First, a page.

…is a vegan diet. Well, at least it is according to Joseph Poore. But I have an alternative suggestion. The single biggest way to reduce your impact on planet Earth is to stop thinking there’s a single biggest way to reduce your impact on planet Earth, or that bang for your buck metrics of this kind are helpful in formulating how best to live.

Here, I’ll elaborate that suggestion, grounding the discussion in the debate about veganism versus livestock farming. The debate gets a lot of airtime, and I’ll only touch lightly on a few aspects of it here. I say a little more about it in Chapter 8 of my book A Small Farm Future. As is often the case, it’s potentially endless, because the assumptions people bring to it and the contexts they apply them to are different. But hopefully I can at least clarify a few of those assumptions and contexts here.

Poore co-authored a widely-publicized paper a couple of years back that argued livestock products from even the best performing commercial farms have higher impacts across various environmental indicators than their vegetable counterparts (eg. each gramme of protein from beef has a higher impact on greenhouse gas emissions, land use, soil acidification, water eutrophication and scarce water drawdown than a corresponding gramme of protein from pulses). There are some aspects of the paper I’d quibble with, but by and large I don’t think there’s anything that’s demonstrably incorrect factually about the claims it makes (I can’t honestly say the same about some of Poore’s wider claims reported in the media).

However, as I said above, context is everything. So if your focus is the environmental impact of each unit of protein from ‘commercial farms’ of different styles, then without doubt the bean farm outdoes the beef one. But suppose you’re a smallholder living a low energy life, not a commercial beef farmer, and suppose you keep a cow or two. Your cows could help you do all or any of these things:

  • save work (including carbon-intensive machine work) by routing fertility around the farm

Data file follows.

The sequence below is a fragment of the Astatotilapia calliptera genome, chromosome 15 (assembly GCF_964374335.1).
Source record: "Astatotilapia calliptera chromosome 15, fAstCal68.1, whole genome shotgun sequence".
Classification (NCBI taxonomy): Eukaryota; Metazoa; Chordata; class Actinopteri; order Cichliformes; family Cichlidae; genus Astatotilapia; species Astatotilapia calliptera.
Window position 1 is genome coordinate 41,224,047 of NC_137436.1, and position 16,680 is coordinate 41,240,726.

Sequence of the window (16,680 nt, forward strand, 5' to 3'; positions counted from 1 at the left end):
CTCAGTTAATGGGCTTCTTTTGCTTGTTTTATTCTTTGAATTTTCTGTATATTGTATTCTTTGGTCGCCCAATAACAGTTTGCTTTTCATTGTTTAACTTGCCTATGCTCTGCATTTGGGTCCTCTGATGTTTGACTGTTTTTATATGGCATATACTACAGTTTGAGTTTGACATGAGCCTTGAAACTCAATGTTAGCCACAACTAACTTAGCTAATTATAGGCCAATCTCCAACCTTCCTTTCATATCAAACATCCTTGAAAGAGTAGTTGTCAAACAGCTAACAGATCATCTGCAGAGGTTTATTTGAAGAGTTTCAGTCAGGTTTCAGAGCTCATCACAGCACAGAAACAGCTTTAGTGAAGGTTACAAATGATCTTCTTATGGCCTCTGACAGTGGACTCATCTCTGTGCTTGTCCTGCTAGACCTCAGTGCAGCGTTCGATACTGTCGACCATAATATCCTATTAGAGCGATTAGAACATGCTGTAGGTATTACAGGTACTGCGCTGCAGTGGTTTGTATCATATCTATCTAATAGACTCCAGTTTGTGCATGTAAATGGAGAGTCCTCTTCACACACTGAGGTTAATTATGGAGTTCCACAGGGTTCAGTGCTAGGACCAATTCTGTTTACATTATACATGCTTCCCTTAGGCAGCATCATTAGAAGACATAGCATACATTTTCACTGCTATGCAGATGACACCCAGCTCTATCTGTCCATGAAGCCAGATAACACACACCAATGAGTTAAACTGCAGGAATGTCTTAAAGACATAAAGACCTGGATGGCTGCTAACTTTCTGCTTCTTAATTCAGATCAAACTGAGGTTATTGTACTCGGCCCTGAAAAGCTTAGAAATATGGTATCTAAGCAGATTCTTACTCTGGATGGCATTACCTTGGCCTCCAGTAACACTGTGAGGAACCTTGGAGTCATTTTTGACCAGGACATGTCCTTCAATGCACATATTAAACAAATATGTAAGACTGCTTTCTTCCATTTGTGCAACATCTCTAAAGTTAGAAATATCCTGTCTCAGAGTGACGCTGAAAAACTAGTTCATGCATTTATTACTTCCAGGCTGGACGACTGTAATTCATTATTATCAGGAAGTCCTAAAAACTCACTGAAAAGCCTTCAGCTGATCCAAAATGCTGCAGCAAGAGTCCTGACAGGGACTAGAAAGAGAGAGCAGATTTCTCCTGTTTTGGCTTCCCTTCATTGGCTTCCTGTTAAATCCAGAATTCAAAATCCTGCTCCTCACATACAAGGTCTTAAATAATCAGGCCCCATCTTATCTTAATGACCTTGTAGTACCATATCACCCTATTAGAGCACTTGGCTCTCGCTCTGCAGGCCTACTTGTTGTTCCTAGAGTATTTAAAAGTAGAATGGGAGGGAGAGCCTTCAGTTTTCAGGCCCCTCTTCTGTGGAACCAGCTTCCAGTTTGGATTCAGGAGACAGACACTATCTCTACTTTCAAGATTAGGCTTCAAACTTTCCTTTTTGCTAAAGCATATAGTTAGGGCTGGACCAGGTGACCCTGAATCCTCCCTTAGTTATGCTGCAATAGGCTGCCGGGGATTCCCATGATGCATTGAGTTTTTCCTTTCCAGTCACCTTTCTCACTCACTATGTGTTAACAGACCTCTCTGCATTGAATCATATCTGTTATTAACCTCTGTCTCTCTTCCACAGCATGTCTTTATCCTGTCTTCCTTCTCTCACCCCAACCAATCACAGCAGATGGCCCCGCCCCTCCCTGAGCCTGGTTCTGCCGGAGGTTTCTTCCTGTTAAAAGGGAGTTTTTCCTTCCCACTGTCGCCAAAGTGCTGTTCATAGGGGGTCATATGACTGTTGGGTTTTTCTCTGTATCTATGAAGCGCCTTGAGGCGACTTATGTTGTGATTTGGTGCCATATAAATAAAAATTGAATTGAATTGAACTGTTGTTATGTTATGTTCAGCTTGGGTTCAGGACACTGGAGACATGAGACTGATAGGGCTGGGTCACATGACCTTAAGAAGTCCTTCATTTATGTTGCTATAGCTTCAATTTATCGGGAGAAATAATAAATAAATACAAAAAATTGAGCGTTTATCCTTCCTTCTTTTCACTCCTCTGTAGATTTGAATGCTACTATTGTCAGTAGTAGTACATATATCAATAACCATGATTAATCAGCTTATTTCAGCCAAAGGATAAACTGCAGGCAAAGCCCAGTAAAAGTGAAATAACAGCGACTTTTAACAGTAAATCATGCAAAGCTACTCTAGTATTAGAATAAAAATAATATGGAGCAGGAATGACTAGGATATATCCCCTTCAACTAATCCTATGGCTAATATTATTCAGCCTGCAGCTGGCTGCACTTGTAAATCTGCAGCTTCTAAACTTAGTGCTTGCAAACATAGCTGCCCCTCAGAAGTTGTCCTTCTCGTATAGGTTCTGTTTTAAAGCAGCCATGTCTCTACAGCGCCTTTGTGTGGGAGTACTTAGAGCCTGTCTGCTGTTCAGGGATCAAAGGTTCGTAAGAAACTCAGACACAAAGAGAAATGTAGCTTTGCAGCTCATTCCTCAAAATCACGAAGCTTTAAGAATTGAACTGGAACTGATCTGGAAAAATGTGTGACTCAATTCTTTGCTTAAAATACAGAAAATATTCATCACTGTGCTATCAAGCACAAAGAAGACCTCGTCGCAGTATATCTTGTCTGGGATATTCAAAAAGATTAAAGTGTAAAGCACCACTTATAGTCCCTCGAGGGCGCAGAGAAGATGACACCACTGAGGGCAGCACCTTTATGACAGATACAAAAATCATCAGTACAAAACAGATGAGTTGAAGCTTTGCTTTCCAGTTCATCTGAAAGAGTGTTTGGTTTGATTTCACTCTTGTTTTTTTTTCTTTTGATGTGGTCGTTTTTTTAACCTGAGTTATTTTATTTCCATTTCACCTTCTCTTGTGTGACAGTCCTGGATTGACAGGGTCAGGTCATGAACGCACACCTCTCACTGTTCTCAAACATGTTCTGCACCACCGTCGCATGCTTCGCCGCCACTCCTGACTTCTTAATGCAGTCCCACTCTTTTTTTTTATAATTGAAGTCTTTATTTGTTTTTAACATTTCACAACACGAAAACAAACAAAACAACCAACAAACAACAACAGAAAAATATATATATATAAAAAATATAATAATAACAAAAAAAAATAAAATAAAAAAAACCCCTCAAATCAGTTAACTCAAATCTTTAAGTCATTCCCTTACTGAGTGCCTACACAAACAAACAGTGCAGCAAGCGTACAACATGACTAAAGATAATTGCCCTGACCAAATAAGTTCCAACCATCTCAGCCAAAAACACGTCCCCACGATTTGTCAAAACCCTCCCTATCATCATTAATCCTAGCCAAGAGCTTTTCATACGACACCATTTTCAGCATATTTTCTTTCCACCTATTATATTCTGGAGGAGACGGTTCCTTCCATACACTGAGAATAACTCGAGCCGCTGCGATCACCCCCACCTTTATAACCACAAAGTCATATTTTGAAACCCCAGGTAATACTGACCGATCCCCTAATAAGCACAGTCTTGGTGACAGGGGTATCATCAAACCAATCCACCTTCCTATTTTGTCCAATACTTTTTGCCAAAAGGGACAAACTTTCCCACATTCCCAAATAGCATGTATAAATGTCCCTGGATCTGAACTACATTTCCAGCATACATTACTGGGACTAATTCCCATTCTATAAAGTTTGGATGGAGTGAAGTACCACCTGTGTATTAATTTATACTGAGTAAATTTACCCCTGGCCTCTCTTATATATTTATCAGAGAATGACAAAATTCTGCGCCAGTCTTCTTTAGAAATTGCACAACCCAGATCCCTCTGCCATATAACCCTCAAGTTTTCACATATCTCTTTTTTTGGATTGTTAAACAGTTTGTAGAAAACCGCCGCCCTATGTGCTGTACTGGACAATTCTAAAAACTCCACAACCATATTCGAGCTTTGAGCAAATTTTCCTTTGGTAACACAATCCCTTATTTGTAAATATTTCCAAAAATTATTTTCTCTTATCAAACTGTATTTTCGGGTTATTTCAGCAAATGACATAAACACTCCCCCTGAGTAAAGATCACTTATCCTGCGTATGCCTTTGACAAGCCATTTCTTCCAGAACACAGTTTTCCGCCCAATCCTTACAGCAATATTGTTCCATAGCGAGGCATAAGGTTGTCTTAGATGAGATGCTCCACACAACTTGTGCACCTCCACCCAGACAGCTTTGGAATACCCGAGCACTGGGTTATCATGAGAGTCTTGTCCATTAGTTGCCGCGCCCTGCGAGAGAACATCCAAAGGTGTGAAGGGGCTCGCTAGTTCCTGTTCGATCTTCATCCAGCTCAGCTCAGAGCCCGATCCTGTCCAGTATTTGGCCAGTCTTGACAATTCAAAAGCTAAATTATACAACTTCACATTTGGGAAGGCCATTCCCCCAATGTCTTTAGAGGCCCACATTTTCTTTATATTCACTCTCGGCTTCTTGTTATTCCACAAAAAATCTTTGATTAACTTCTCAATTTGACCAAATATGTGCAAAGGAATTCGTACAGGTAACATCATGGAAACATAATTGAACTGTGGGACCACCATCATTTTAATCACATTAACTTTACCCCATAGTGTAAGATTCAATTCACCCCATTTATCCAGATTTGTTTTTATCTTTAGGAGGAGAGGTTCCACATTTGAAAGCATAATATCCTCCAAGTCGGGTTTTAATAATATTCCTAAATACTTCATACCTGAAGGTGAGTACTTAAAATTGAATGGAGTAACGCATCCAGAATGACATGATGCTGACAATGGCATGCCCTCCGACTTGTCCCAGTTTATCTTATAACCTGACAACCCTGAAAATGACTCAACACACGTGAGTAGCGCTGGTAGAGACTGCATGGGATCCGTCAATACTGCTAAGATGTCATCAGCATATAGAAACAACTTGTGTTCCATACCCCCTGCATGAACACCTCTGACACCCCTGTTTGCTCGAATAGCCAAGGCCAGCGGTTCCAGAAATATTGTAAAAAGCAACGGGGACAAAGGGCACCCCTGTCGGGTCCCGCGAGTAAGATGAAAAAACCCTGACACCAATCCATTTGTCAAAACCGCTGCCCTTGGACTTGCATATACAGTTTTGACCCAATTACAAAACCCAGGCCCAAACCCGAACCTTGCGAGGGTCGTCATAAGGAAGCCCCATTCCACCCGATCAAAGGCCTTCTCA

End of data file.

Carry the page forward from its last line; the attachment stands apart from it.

• balance fertility in a timely way over the year (applying the summer’s surplus to the spring’s deficit)
  • turn inedible or harmful growth (unused marginal grazing, weeds) into food or fibre
  • help you manage your farmland in a low carbon or possibly even carbon-negative way
  • turn short-run or low value produce into longer-run or higher value produce (lard, butter, cheese) that improves your quality of life
  • provide transport and traction (oxen)
  • furnish useful coproducts (horn, bone, sinew, gut etc.)
  • provide a store of value and wealth
  • provide a source of companionship and pleasure…

…oh yes, and maybe provide some meat or milk too.

If you somehow factor all that into your calculations, then keeping cows may not look quite such a shabby option after all – especially since many of the points above are potentially carbon saving.

The same point applies to other kinds of farm livestock, all of which have their niche on the non-commercial farm as tappers, cyclers or producers of nutrients or other useful matter that are impossible or laborious for people to access directly. Their meat or other edible products are the bonus skimmed from the top of a larger, low-energy ecological labour.

But should you factor all that into your calculations? It’s not as if you’ll find a packet of multipurpose smallholder cow mince in the fresh meat aisle at Tesco’s, for reasons copiously analyzed over the years on this blog.

Meanwhile, the whole issue has become hyper-politicized on numerous fronts. On the one hand there’s the “Joe Biden Stole My Hamburger” brigade of entitled consumerism that’s been in the news lately, coopted by a rightwing politics of personal choice and freedom. On the other there’s the “pasture-fed beef can feed the world and sequester all our carbon emissions at the same time” shtick of regen-ag ultras. And on the third hand (three hands being a useful trait for a farmer) there’s the vegan “single biggest way to reduce your impact” or “cows are worse than cars” position.